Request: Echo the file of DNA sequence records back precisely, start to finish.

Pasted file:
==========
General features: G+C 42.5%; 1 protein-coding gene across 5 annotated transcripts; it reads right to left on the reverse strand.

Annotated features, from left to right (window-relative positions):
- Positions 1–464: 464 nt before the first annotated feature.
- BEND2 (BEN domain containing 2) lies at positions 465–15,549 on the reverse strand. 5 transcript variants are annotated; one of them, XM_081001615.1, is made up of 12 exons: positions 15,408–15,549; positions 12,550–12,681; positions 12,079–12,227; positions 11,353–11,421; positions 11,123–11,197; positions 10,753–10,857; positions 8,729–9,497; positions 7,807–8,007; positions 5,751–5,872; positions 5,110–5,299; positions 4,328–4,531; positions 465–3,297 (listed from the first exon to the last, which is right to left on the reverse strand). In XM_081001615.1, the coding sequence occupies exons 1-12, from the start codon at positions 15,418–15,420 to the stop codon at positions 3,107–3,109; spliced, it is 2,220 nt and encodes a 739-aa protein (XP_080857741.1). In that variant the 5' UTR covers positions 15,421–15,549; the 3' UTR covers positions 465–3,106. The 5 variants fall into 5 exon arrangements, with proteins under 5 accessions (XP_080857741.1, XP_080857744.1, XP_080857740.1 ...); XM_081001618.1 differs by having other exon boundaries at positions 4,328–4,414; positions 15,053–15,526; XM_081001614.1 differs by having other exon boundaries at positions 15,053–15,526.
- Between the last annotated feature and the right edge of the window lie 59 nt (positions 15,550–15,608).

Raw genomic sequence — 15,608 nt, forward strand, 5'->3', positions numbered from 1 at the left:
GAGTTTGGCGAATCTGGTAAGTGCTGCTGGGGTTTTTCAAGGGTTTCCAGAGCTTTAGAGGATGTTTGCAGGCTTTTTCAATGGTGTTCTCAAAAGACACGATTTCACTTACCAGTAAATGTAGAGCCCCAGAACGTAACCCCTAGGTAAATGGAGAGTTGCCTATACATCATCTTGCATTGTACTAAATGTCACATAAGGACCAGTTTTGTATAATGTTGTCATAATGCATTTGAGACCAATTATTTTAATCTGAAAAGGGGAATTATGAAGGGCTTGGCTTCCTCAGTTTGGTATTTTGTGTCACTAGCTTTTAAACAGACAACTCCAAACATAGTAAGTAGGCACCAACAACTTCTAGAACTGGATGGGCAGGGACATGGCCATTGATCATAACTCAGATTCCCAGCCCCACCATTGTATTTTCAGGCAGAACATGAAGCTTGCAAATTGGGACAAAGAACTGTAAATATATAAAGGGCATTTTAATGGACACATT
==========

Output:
General features: G+C 42.5%; 1 protein-coding gene across 5 annotated transcripts; it reads right to left on the reverse strand.

Annotated features, from left to right (window-relative positions):
- Positions 1–464: 464 nt before the first annotated feature.
- BEND2 (BEN domain containing 2) lies at positions 465–15,549 on the reverse strand. 5 transcript variants are annotated; one of them, XM_081001615.1, is made up of 12 exons: positions 15,408–15,549; positions 12,550–12,681; positions 12,079–12,227; positions 11,353–11,421; positions 11,123–11,197; positions 10,753–10,857; positions 8,729–9,497; positions 7,807–8,007; positions 5,751–5,872; positions 5,110–5,299; positions 4,328–4,531; positions 465–3,297 (listed from the first exon to the last, which is right to left on the reverse strand). In XM_081001615.1, the coding sequence occupies exons 1-12, from the start codon at positions 15,418–15,420 to the stop codon at positions 3,107–3,109; spliced, it is 2,220 nt and encodes a 739-aa protein (XP_080857741.1). In that variant the 5' UTR covers positions 15,421–15,549; the 3' UTR covers positions 465–3,106. The 5 variants fall into 5 exon arrangements, with proteins under 5 accessions (XP_080857741.1, XP_080857744.1, XP_080857740.1 ...); XM_081001618.1 differs by having other exon boundaries at positions 4,328–4,414; positions 15,053–15,526; XM_081001614.1 differs by having other exon boundaries at positions 15,053–15,526.
- Between the last annotated feature and the right edge of the window lie 59 nt (positions 15,550–15,608).

Raw genomic sequence — 15,608 nt, forward strand, 5'->3', positions numbered from 1 at the left:
GAGTTTGGCGAATCTGGTAAGTGCTGCTGGGGTTTTTCAAGGGTTTCCAGAGCTTTAGAGGATGTTTGCAGGCTTTTTCAATGGTGTTCTCAAAAGACACGATTTCACTTACCAGTAAATGTAGAGCCCCAGAACGTAACCCCTAGGTAAATGGAGAGTTGCCTATACATCATCTTGCATTGTACTAAATGTCACATAAGGACCAGTTTTGTATAATGTTGTCATAATGCATTTGAGACCAATTATTTTAATCTGAAAAGGGGAATTATGAAGGGCTTGGCTTCCTCAGTTTGGTATTTTGTGTCACTAGCTTTTAAACAGACAACTCCAAACATAGTAAGTAGGCACCAACAACTTCTAGAACTGGATGGGCAGGGACATGGCCATTGATCATAACTCAGATTCCCAGCCCCACCATTGTATTTTCAGGCAGAACATGAAGCTTGCAAATTGGGACAAAGAACTGTAAATATATAAAGGGCATTTTAATGGACACATT